explainer

'Girls there are male teachers at school.' How a principal's warning exposed a problematic issue.

In my high school memories there are a string of small, stinging moments where I realised the way my body looked could be considered “wrong”.

Inappropriate.

Enticing. 

Even dangerous, to me of course. 

Not that this was ever a thought pattern that would have crossed my mind or the minds of the girls I sat beside at school each day.

But up until these moments I had never considered that the older or professional men in my life would look at my body in a certain way. Until I was told there were ways to safely avoid it.

There were the moments where teachers at school warned us about the dangers of wearing fitted shorts to play school sport or the wrong messages that could be sent by wearing a bra that could be seen through our (admittedly white and quite thin) uniform shirts.

There were days of after-school sports where female coaches or managers would pass through a gaggle of teenage girls and whisper about tops that looked too tight or the fact that a flash of stomach could be seen when running or jumping to catch a ball. Nodding discreetly in the general direction of men standing nearby.

There was also the day when an older family acquaintance pulled me aside and discreetly informed me, with a gentle smile on her face, that sometimes when I leaned over to scoop up a small giggling child, or slumped on a beanbag chair to watch a TV show that her 30-something son-in-law couldn't help but sometimes see down my shirt.

"If you were 18, he'd have a look," I remember her saying. "And if you were 21 he'd have a real good look. But since you're 15 he's a bit uncomfortable, you see."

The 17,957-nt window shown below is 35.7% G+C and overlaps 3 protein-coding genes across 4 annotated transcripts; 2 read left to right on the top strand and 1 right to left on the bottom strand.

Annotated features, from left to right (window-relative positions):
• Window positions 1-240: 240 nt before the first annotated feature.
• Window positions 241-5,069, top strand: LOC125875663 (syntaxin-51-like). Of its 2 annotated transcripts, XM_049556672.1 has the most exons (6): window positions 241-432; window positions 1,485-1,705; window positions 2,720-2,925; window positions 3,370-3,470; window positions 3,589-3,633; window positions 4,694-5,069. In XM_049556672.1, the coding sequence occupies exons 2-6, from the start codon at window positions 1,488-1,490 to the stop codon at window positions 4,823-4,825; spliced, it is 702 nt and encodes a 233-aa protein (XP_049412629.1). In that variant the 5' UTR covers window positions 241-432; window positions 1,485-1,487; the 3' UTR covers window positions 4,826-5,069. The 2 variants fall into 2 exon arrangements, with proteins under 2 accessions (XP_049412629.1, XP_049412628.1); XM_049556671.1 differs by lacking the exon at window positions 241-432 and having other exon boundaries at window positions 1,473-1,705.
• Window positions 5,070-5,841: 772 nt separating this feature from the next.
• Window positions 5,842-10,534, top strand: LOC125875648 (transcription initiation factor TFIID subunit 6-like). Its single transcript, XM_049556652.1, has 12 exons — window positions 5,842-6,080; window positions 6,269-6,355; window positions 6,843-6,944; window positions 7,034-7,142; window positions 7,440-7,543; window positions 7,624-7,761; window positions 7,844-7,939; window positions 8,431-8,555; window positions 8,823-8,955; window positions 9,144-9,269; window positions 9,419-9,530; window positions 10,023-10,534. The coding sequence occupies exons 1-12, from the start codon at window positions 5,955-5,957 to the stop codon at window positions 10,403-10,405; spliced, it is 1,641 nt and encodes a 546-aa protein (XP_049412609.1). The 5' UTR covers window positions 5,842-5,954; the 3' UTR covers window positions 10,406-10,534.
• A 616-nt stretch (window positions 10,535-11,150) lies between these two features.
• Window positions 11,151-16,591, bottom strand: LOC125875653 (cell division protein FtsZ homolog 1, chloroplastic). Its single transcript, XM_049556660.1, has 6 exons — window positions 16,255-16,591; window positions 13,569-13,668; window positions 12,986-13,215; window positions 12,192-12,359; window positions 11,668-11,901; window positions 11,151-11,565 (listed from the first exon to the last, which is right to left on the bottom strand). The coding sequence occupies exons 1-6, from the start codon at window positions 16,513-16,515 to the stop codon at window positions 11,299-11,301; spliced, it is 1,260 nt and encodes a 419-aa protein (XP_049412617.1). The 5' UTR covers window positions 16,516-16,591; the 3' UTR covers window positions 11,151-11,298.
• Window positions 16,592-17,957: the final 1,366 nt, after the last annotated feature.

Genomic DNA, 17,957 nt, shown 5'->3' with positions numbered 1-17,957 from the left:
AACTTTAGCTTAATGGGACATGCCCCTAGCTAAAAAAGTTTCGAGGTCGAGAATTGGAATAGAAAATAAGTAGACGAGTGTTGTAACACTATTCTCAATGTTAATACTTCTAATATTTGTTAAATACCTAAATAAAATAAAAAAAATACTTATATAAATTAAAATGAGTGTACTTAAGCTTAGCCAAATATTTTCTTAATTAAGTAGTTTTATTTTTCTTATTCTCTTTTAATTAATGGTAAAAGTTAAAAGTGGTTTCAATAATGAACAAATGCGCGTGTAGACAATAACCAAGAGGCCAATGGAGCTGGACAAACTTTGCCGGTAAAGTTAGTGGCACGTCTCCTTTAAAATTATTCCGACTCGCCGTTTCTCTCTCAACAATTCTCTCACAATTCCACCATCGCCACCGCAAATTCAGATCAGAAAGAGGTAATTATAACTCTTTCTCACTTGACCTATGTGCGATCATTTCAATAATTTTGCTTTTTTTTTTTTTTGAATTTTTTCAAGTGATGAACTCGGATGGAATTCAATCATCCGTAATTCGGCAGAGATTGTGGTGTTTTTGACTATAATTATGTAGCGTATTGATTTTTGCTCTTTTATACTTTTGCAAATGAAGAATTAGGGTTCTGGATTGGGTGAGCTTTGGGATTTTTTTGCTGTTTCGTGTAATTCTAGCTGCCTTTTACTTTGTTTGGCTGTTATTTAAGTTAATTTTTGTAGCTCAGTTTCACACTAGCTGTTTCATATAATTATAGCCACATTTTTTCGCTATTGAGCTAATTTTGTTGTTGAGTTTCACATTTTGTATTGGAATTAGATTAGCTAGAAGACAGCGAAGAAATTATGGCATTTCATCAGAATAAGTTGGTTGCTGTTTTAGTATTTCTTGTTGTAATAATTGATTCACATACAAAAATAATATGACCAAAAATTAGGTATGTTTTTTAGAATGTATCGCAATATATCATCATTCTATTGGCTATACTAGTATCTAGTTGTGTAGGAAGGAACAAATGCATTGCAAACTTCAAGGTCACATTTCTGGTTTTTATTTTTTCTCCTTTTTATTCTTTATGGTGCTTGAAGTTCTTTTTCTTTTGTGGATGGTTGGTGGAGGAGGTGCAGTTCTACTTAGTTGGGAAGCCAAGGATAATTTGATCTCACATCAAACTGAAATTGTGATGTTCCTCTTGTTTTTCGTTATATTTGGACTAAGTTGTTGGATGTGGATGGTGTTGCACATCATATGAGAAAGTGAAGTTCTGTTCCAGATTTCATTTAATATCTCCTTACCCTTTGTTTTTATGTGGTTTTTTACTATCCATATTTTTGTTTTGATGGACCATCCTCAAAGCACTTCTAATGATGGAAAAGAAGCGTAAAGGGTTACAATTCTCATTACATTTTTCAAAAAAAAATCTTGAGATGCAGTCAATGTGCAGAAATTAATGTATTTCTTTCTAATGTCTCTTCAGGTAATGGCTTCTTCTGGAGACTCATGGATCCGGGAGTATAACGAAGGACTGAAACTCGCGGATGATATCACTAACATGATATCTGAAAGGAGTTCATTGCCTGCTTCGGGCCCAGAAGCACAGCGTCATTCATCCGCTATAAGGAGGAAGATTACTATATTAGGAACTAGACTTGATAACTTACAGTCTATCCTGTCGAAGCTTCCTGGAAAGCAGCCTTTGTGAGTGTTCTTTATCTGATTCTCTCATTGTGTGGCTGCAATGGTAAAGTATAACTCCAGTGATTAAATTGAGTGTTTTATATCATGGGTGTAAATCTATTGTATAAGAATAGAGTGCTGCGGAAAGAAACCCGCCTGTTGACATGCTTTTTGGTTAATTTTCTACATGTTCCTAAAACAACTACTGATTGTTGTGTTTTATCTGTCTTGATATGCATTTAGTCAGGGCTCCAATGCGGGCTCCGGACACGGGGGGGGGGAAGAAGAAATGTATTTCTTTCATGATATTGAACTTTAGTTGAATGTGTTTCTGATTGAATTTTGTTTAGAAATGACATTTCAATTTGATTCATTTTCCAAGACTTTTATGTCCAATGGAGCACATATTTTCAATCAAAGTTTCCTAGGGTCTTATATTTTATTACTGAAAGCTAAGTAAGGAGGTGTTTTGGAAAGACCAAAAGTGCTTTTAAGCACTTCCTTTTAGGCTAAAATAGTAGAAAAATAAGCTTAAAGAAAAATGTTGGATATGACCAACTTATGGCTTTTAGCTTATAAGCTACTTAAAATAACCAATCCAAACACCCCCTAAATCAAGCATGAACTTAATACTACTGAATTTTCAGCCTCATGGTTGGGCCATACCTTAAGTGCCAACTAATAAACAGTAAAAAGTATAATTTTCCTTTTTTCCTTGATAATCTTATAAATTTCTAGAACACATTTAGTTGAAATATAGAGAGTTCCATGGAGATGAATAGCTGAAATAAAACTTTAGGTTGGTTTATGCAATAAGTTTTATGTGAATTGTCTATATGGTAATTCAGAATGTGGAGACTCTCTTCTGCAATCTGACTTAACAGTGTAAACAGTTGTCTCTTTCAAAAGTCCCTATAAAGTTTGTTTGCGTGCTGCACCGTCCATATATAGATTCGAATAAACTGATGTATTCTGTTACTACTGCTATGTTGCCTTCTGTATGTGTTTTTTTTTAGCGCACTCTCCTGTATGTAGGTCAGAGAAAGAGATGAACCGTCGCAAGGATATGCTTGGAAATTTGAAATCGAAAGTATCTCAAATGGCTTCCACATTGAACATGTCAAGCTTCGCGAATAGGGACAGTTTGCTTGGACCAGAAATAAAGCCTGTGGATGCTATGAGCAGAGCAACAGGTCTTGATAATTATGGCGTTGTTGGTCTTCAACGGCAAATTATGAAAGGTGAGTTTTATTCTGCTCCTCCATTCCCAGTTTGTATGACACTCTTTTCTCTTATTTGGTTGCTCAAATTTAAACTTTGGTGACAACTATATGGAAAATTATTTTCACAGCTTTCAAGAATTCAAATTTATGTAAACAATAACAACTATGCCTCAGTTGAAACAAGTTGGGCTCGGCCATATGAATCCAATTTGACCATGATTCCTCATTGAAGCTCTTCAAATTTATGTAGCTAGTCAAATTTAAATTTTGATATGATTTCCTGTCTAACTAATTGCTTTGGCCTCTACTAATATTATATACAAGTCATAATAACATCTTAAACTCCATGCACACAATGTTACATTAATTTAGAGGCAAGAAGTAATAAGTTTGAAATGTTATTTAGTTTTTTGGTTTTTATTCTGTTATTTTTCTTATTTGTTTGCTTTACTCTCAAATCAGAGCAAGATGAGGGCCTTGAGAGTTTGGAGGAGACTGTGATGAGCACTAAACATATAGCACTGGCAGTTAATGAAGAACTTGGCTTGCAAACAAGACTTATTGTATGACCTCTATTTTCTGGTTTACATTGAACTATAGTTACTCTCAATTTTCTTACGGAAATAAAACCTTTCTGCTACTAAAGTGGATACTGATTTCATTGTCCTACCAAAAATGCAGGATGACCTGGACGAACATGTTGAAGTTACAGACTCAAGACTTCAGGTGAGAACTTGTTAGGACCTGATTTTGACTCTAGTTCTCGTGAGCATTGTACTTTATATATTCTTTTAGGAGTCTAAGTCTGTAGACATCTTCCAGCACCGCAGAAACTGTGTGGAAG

At the time it sounded fair enough and I remember only feeling a niggling twinge of annoyance and shame at myself that night as I looked through my collection of T-shirts and wondered which one would fit this new clothing brief.

Every one of those tiny moments in time still sits in my mind today. The little warnings that came at school, at sports carnivals, and in homes. 

The realisation that your body is more than just something that gets you around and suddenly there's a sinister layer to a piece of clothing or a body part you'd never considered before.

"There were days of after-school sports where female coaches or managers would pass through a gaggle of teenage girls and whisper about tops that looked too tight or the fact that a flash of stomach could be seen." Source: Getty.

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This week, that jarring adolescent realisation and the danger behind it is fuelling a public discussion about a Sydney Upper North Shore principal who warned female students against wearing "skimpy" clothing because it could "compromise" the employment of male teachers.

In a video address obtained by news outlets the ABC and 7 NewsCheltenham Girls High School (CGHS) principal Suellen Lawrence told pupils not to wear "stringy or revealing" clothes at casual dress days. It is understood her comments were prompted by dress standards at a recent swimming carnival.

"Please remember, girls there are male teachers in this school and they don't want to be looking at that either," she said in the video. 

According to the ABC, a number of students spoke to both the principal and school authorities about how problematic and upsetting they found the comments to be. With the outlet reporting one student saying "I thought she would be saying the opposite, and trying to encourage us, and say it's not OK for the male teachers to be distracted by you".

There's definitely a place for conversations and rules around clothing and appearance in a school setting. Dress codes that need to be followed, protective shoes that need be worn, and sports outfits that will give you the best scope for movement and sun protection.

But that's where the conversation ends, because as soon as the rules flip over from what best suits the female students to what is less likely to catch the eye of men in authority, suddenly a more dangerous undertone erupts where the male gaze is favoured above all else.

Cathy Brennan, the executive director of the school performance metropolitan north, said Ms Lawrence has shown "genuine remorse" over her comments and will apologise.

"She has really understood and is quite distressed by the fact that this caused such concern for the students at her school," Ms Brennan said.

"She takes really seriously her role and responsibility to her students and staff."

It's a positive sign that these once-problematic conversations can change for the better. 

Feature Image: Getty.

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